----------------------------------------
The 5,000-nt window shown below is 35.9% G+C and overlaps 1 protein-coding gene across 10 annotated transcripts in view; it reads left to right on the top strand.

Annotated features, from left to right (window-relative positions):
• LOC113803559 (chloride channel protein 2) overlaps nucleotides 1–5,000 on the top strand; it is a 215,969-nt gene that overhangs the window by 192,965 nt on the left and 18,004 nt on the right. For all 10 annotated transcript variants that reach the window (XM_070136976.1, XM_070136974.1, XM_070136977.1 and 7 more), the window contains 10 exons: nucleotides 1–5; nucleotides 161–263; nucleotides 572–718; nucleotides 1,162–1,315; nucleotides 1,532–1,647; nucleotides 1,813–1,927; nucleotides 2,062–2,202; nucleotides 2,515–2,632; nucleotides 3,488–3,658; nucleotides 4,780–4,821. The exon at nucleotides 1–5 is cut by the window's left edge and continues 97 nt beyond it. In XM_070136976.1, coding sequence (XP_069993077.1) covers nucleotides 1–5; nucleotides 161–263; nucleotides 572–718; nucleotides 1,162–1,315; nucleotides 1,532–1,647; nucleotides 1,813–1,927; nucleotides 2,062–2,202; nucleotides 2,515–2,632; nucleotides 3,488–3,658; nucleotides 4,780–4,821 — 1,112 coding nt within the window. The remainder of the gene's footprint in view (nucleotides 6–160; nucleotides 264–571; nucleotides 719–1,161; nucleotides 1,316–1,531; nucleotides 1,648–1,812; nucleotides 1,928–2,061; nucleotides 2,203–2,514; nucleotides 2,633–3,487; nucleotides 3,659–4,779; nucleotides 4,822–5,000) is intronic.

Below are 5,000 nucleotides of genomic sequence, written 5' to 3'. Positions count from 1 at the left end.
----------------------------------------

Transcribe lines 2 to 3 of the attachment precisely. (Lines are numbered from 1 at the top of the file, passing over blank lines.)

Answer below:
Annotated features, from left to right (window-relative positions):
• LOC113803559 (chloride channel protein 2) overlaps nucleotides 1–5,000 on the top strand; it is a 215,969-nt gene that overhangs the window by 192,965 nt on the left and 18,004 nt on the right. For all 10 annotated transcript variants that reach the window (XM_070136976.1, XM_070136974.1, XM_070136977.1 and 7 more), the window contains 10 exons: nucleotides 1–5; nucleotides 161–263; nucleotides 572–718; nucleotides 1,162–1,315; nucleotides 1,532–1,647; nucleotides 1,813–1,927; nucleotides 2,062–2,202; nucleotides 2,515–2,632; nucleotides 3,488–3,658; nucleotides 4,780–4,821. The exon at nucleotides 1–5 is cut by the window's left edge and continues 97 nt beyond it. In XM_070136976.1, coding sequence (XP_069993077.1) covers nucleotides 1–5; nucleotides 161–263; nucleotides 572–718; nucleotides 1,162–1,315; nucleotides 1,532–1,647; nucleotides 1,813–1,927; nucleotides 2,062–2,202; nucleotides 2,515–2,632; nucleotides 3,488–3,658; nucleotides 4,780–4,821 — 1,112 coding nt within the window. The remainder of the gene's footprint in view (nucleotides 6–160; nucleotides 264–571; nucleotides 719–1,161; nucleotides 1,316–1,531; nucleotides 1,648–1,812; nucleotides 1,928–2,061; nucleotides 2,203–2,514; nucleotides 2,633–3,487; nucleotides 3,659–4,779; nucleotides 4,822–5,000) is intronic.